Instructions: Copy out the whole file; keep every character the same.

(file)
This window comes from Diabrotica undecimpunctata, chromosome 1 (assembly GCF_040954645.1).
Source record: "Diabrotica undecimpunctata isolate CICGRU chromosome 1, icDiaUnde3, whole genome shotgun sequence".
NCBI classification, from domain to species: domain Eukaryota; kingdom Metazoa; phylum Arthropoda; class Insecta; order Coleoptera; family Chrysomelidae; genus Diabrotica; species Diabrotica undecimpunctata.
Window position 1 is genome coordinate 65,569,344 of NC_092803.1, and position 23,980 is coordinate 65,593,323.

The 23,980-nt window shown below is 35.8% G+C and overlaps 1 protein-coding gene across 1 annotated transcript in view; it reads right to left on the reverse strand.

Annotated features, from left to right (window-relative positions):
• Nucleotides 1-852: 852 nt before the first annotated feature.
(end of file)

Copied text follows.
This window comes from Diabrotica undecimpunctata, chromosome 1 (assembly GCF_040954645.1).
Source record: "Diabrotica undecimpunctata isolate CICGRU chromosome 1, icDiaUnde3, whole genome shotgun sequence".
NCBI classification, from domain to species: domain Eukaryota; kingdom Metazoa; phylum Arthropoda; class Insecta; order Coleoptera; family Chrysomelidae; genus Diabrotica; species Diabrotica undecimpunctata.
Window position 1 is genome coordinate 65,569,344 of NC_092803.1, and position 23,980 is coordinate 65,593,323.

The 23,980-nt window shown below is 35.8% G+C and overlaps 1 protein-coding gene across 1 annotated transcript in view; it reads right to left on the reverse strand.

Annotated features, from left to right (window-relative positions):
• Nucleotides 1-852: 852 nt before the first annotated feature.